My students are accustomed to comparing and contrasting lots of things: texts, song lyrics, characters, even menus. A variety of examples helps their practice in the skill improve, not to mention keeping their interest. What they do with this activity is compare an article in their weekly "TIME for Kids" magazine to an actual TIME magazine article (Comparing Magazines worksheet). I like the way the editors at TFK try to relate the articles in each issue just for this purpose. It's fun for the kids to recognize that they're getting some of the same information as adults. With these issues, there were a number of similar articles from which to choose, but I knew the Beatles and the Boy-Band focus in the TIME magazine example would add interest for the kids, especially the girls because the current boy-band of choice, One Direction, is included (TIME and TIME for Kids articles).
I hold up their most recent "TIME for Kids" magazine (in fact we used it in the morning to analyze a news story,) and tell them that we'll be comparing one of the articles in it to an article in another news magazine. I next bring out the TIME magazine. There are surprised looks and one student says, "That's a hard magazine. I can only read the sports parts," and another adds, "It's boring and boring." Despite such "enthusiasm," I soldier on, knowing they'll love what's coming. I tell them there are two articles about the same thing in both of the magazines and it won't be as difficult as they may think.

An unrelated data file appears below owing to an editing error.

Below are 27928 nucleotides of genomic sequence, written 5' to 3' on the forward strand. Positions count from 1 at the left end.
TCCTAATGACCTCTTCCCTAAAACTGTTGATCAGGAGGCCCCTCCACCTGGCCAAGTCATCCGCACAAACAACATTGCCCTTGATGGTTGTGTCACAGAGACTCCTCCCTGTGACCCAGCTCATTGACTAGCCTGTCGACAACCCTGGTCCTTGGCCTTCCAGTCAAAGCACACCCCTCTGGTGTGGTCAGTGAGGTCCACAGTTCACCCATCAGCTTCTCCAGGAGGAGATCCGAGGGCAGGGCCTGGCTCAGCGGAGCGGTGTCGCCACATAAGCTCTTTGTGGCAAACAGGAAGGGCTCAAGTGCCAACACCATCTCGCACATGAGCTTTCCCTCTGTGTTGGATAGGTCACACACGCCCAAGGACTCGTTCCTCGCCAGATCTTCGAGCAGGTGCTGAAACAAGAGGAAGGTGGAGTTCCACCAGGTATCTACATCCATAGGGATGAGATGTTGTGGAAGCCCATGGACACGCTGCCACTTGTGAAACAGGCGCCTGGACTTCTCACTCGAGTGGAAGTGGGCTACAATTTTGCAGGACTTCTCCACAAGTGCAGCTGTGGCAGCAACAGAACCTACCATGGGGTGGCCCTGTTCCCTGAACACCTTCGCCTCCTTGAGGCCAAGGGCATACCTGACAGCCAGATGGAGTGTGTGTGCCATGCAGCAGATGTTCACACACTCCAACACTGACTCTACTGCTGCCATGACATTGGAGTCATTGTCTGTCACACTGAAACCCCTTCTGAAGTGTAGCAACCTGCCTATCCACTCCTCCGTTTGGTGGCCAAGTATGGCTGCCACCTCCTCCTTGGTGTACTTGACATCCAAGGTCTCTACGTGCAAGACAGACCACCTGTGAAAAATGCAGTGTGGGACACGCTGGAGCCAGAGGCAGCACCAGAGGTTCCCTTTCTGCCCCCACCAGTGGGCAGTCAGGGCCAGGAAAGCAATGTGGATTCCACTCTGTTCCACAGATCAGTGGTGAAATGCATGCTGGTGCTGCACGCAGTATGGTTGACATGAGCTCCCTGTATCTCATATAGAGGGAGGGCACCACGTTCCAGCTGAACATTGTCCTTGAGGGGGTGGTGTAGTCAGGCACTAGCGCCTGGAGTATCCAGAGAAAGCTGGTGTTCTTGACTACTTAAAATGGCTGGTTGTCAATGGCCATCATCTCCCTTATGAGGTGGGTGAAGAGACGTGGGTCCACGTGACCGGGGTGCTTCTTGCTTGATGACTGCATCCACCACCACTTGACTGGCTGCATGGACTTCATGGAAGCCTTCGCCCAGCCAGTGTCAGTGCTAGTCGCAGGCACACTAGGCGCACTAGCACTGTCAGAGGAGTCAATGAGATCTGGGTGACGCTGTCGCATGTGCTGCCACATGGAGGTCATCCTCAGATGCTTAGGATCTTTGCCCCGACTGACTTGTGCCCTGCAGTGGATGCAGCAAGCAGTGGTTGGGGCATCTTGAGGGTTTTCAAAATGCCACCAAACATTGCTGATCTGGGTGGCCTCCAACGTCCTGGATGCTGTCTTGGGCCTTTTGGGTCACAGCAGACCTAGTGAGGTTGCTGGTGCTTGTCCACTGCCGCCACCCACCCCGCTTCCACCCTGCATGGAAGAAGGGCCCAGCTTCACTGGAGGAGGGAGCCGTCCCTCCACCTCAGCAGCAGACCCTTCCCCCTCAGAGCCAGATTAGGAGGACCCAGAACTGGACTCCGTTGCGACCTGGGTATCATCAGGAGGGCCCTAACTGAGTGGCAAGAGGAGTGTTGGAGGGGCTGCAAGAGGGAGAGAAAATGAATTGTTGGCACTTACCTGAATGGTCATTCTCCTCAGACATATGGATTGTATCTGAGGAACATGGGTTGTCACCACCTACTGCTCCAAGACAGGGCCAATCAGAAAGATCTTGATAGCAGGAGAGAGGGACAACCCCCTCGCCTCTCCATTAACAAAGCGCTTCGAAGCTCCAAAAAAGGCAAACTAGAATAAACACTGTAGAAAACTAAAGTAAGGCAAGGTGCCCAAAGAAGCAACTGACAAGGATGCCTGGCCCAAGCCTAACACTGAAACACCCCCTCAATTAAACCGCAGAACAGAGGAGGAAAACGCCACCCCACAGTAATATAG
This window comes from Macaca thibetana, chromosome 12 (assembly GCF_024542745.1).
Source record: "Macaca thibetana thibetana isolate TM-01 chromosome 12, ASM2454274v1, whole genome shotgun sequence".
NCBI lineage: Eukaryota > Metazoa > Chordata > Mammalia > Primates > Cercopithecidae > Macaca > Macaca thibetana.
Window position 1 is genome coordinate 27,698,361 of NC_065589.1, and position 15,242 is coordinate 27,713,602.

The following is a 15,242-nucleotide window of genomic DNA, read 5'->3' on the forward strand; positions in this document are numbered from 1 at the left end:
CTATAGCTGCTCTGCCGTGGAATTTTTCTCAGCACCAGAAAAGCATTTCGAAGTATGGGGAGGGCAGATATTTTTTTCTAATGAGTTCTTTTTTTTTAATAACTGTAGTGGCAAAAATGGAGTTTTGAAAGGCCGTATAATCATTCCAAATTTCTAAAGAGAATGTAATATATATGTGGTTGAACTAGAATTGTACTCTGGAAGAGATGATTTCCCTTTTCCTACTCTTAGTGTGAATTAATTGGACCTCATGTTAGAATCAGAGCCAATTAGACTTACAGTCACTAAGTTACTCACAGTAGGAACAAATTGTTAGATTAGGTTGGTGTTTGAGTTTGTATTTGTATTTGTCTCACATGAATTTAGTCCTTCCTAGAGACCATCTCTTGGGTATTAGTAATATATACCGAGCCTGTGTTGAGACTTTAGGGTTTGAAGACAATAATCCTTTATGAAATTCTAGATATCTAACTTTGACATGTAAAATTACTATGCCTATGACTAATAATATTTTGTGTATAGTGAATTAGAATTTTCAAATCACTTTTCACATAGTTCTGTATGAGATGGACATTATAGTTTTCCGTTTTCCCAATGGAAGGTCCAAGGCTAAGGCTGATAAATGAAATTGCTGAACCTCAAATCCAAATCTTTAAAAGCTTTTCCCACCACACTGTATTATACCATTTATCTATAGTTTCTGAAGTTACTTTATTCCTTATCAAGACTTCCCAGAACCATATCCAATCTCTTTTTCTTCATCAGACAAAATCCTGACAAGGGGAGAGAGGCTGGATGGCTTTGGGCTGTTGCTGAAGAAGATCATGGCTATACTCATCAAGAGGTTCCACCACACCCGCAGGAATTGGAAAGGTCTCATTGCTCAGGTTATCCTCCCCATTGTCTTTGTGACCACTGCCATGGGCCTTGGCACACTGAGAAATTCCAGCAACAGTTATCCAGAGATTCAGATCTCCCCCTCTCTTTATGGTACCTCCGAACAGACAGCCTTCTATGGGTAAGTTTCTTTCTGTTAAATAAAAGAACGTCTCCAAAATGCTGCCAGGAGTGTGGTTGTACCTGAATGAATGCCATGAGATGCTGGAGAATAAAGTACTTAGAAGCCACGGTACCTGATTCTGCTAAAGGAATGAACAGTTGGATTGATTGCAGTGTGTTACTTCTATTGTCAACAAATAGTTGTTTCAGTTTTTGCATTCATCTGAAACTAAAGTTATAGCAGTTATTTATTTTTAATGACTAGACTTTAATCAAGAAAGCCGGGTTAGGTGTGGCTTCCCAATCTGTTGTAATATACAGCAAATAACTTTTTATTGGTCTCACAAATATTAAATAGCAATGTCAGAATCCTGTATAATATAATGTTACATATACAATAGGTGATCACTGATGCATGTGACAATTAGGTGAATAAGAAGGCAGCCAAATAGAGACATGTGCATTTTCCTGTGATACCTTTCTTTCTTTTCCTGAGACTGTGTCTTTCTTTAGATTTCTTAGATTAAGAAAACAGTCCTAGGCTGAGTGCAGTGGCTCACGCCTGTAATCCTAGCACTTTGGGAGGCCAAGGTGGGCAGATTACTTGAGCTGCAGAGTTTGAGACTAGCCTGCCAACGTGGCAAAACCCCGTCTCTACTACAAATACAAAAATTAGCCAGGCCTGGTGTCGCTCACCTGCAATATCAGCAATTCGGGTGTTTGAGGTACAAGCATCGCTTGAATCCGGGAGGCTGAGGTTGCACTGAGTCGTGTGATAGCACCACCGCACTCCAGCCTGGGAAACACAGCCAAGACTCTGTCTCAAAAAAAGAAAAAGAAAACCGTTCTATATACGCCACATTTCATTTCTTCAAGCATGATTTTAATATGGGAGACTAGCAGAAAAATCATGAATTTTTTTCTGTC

Next, I turn off the lights and turn on the Smart Board which has a Beatles medley (Watching the Beatles before writing) ready to play on YouTube. Once the music starts, the kids are interested, but still unaware of what's going on. All four minutes aren't necessary to get the point across, about two minutes play before I pass out the "TIME" magazine copies, and tell them they'll be reading articles about the Beatles.
Once we're settled, it's time to begin the reading and comparing. With the Beatles playing quietly on the Smart Board, the kids enjoy the uniqueness of the activity and get down to business (They worked well with the Beatles playing in the background). The headline for the "TIME" magazine is actually, The Boy-Band Blueprint, and the article goes deeper than the one in "TIME for Kids" (Comparing the two texts). It discusses the legacy of the Beatles through the many boy-bands that have followed.
The students are involved and really jump into RI.5.5 as they compare these similar articles while discovering many contrasting elements as well. Using the Comparing Magazines worksheet is such an easy way to help them practice RI.5.5 because they look out for aspects in the examples they otherwise may not have.
Enthusiasm while working encourages productivity -when handled correctly (Jackson 5 interrupted the writing for a short time...). I love including ideas the kids come up with during a lesson- it's empowering for them and adds to the notion that it's their classroom, not just my classroom. To read more on my experience with this, check out my reflection.
After a fabulous lesson experience and a lot of comparing, I asked the kids to turn to those nearby and compare responses, especially with the Venn Diagrams. Although the day was nearly over, we had time for two girls to come up and share their findings (Discussing the Similarities and Differences) as well as record a quick video to describe the activity.
The kids did well with the activity and I'm always on the lookout for examples they'll like to compare and contrast between the two magazines. It's a good idea to collect the TFK magazines from the kids when a really well-aligned article presents itself, so the next group can use the actual magazines. With the TIME versions already a black and white copy it's just nicer.